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Where there is no law, but every man does what is right in his own eyes, there is the least of real liberty
Henry M. Robert

The land of milk, honey, and… captivity

The National Museum of Ukrainian History shows Ukraine of the 17th-19th centuries through the eyes of foreigners
15 August, 2018 - 15:57

In our time of gadgets and social media, any loud statement reaches the other part of the world in a matter of a second. Any one of us can become friends with a foreigner and learn how his compatriots view Ukraine. However, several centuries ago the way to any foreign country was long, difficult, and costly. So the public opinion about some or other territories was shaped by the artists, writers, and cartographers. The employees of the National Museum of Ukrainian History made a cross section of the ideas the foreigners used to have about our territory in a way of an exhibit “Through the Eyes of Near and Far Neighbors: Ukraine in Graphical Works of the 17th-19th centuries.” It was compiled with the assistance of Ukraine’s National Museum of Art and the Vernadsky National Library. The most of the items from the funds of the abovementioned institutions are on display for the first time.


The curator of the exhibit, senior researcher at the National Museum of Ukrainian History Yaroslav ZATYLIUK starts the exhibit tour with the first sources of information about Ukraine for Europeans. In 1517 a scholar from Krakow Maciej Miechowita published Tractatus de duabus Sarmatiis (“Treatise on the Two Sarmatias”), which, in particular, mentions the Ukrainian lands. “It’s shaping the first stereotypes about the fertile ‘land of milk and honey,’ which seems to be historically cursed, because these borderline lands are all the time facing the risk of invasion and ruinations,” the curator of the exhibit explains. The information from this treatise and other Polish chronicles was used in the famous European encyclopedia, The Cosmographia (“Cosmography”) by Sebastian Muenster in 1556. There is small book from the “Republics” series with the description of Polish, Lithuanian, and Ukrainian lands lying next to these books at the show-window.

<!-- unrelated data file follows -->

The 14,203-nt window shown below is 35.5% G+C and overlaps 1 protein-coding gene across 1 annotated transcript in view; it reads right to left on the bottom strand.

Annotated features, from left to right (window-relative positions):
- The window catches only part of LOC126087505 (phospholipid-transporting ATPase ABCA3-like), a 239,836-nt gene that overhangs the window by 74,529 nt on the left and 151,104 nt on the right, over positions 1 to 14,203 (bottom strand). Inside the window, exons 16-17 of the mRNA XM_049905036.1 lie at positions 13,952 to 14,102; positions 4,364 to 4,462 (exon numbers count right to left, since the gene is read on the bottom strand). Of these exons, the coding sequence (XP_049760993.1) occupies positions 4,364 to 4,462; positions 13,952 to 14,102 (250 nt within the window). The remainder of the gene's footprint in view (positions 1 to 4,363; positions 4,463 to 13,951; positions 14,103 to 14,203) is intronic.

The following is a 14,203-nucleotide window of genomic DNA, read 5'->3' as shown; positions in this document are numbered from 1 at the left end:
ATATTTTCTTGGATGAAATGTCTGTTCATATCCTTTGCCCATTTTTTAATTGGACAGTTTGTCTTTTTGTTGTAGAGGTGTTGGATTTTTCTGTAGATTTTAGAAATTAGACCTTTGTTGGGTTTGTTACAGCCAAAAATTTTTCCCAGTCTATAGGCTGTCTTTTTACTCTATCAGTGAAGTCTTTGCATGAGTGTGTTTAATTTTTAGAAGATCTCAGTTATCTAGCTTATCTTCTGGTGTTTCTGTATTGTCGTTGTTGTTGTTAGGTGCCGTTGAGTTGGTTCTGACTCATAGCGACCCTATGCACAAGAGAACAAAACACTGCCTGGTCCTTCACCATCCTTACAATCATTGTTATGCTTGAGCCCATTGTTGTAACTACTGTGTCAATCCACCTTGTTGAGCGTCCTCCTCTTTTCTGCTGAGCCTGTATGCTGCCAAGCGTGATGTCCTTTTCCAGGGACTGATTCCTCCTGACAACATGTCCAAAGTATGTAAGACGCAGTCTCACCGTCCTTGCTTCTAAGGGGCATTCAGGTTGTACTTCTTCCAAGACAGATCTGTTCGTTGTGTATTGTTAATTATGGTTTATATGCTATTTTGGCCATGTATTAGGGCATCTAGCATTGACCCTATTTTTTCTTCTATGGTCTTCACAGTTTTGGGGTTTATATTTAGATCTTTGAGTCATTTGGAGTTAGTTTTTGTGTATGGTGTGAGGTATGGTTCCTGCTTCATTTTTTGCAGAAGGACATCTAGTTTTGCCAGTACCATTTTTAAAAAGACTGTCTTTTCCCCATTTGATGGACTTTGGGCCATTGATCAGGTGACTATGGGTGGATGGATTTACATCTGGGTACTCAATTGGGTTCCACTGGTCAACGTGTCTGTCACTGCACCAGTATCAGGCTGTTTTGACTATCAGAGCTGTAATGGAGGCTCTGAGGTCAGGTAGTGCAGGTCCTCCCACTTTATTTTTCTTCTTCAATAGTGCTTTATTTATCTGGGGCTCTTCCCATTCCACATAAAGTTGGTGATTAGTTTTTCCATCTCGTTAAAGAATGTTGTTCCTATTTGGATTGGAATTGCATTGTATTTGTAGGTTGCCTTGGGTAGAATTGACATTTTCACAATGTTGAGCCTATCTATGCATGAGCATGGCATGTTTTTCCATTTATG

The first more or less full description of Ukraine in the 17th century was accomplished by the French engineer and cartographer Guillaume Levasseur de Beauplan. During his 20-year-long work on our territory he created the first general map of Ukrainian lands and topographical plans of some of its territories. These accomplishments are still used in the European atlases. The perception of Ukrainian territory as a separate Cossack state is supplemented by the maps created by outstanding German cartographer Johann Baptist Homann in the 18th century.